Revamped building finds new life

by Nichol Nelson

The plastic head of the new Jesse Ventura dolls saw its first glimpse of life in the second-floor studio of the Blue Ribbon Building on the corner of 5th and University avenues southeast.
The building, built in 1901 as a fire station, recently underwent drastic renovations to create a private toy studio and public coffee shop. The renovation was done by a local couple in conjunction with the Heritage Preservation Commission, which honored the building Thursday for its compliance with historical guidelines.
Steven Kiwus, a toy sculptor, and his wife Liza purchased the dilapidated building in January 1998. The old fire station had been empty for seven years and had huge holes in the roof and floors, Kiwus said.
The building was almost completely gutted for the renovation. The first floor was then prepared for Dunn Bros. Coffee Shop.
The couple had never owned a commercial building prior to their purchase of the brick mammoth. Kiwus said the renovation was an enormous undertaking and compared it to having a baby.
“You know it’s going to be complicated, but you don’t know how complicated it’s going to be,” he said.
The coffee shop has become a popular neighborhood hangout, with students and residents peppering the multiple tables of the store.
The sunlit, spacious second floor houses Kiwus’ toy sculpting studio. Kiwus is one of about 50 freelance toy sculptors in the United States, and his models of muscled superheroes and grotesque monsters line the walls. Kiwus created and sculpted the head for the popular growling governor doll that has been flying off retail shelves in recent weeks.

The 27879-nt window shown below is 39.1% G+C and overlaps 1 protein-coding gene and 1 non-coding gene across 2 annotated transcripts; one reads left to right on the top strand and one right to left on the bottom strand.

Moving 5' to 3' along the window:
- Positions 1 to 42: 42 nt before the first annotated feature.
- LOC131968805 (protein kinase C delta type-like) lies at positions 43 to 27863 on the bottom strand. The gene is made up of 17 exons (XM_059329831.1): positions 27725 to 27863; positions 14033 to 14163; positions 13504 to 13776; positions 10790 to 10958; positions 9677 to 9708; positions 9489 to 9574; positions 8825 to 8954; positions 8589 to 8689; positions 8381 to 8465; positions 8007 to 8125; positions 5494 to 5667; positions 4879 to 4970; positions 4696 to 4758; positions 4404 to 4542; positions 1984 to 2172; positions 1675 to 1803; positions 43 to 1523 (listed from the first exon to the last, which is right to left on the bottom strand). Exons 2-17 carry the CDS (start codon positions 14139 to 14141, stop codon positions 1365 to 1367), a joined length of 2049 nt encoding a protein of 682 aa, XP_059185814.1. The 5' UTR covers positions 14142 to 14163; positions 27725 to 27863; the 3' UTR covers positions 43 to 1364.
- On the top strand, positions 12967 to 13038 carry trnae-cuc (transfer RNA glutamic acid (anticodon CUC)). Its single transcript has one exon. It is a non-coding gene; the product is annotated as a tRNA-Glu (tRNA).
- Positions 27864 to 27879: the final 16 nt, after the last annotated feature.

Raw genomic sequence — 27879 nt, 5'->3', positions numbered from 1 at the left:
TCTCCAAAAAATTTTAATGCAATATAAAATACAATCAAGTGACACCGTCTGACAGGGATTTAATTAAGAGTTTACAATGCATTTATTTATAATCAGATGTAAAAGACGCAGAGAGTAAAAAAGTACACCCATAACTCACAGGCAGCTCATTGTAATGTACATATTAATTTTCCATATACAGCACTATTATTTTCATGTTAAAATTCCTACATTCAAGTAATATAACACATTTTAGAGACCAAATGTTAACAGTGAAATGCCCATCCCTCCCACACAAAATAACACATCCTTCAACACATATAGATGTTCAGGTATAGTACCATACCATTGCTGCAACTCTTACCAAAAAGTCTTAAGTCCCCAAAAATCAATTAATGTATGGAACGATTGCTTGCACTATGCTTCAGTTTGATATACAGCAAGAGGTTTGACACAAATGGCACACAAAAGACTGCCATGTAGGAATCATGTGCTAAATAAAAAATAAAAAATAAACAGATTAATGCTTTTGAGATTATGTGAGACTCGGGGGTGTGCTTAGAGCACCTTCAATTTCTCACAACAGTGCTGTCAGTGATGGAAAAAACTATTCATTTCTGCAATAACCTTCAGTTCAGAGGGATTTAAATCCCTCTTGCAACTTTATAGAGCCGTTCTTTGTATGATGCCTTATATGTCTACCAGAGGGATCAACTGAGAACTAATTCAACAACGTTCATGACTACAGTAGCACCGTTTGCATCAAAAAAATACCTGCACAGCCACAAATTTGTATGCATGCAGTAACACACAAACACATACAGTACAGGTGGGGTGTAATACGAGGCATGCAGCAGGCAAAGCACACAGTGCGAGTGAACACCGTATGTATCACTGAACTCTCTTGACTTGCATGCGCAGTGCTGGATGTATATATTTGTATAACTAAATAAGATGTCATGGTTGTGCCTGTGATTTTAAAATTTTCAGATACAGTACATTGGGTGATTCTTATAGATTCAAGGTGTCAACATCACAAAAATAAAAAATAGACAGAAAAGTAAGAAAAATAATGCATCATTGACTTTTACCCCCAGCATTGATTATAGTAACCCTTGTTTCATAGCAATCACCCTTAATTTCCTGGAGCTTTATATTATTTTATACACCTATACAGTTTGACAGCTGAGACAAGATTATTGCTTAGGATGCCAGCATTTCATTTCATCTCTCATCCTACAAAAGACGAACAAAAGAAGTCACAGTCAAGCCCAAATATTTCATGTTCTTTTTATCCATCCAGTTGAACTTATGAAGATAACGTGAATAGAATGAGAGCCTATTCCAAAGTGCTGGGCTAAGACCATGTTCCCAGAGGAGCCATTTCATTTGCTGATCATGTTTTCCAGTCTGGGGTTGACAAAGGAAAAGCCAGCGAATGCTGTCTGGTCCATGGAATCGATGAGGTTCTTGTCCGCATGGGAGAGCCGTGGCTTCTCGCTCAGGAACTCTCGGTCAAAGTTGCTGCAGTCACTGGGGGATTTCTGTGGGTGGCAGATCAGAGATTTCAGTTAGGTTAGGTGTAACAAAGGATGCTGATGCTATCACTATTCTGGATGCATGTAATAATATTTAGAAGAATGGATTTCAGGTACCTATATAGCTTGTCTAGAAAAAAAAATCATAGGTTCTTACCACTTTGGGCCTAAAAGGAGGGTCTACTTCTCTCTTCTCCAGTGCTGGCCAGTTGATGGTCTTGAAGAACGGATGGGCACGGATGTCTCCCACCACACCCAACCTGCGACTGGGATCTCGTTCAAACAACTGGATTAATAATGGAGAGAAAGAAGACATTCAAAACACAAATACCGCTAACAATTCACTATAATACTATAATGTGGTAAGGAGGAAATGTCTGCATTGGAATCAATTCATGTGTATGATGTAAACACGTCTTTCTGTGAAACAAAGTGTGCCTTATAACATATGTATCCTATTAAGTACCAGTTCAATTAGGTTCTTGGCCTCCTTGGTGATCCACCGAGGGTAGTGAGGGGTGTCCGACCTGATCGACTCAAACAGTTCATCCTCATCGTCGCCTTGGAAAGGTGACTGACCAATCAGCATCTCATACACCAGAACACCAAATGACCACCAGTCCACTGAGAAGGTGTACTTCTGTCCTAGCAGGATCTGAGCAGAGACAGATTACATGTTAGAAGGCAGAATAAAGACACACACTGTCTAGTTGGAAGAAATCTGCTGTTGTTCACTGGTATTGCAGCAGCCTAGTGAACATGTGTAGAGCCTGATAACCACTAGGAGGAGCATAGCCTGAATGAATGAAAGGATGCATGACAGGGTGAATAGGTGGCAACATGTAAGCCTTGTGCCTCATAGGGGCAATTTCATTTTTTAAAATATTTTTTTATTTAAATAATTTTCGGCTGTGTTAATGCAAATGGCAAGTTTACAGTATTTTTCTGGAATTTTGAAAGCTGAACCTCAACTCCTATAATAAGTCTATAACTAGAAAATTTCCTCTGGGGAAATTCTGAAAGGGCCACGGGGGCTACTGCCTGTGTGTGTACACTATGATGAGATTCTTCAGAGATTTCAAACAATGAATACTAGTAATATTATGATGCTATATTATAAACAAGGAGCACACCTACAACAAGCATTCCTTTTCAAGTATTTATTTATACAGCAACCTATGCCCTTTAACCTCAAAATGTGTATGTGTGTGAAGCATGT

Marcy-Holmes neighborhood officials are pleased with the renovation. Joe Fusco, who runs the Marcy-Holmes Neighborhood Revitalization Program, said the program donated $50,000 to the project.
“Believe me, that’s a drop in the bucket for what the rehabilitation of that project cost,” Fusco said. The money was used for the exterior renovation of the building. Similar funds were given to Dinkytown stores like Everyday People Clothing Exchange and the Crazy Carrot.
Although the Kiwus’ had help from the neighborhood, they faced the added difficulty of adhering to historical specifications while remodeling. Ten members from the Heritage Preservation Commission served as advisers to the building renovation.
Windows had to be placed in their original 1901 locations, and special provisions had to be made for the addition of the Dunn Bros. retail space.
Kristina Harley of the commission support staff said the group oversees historically and architecturally significant buildings and districts.
Kiwus said the Heritage Preservation Commission had strict guidelines, but he was willing to comply.
“I believe in the mission of preservation,” he said.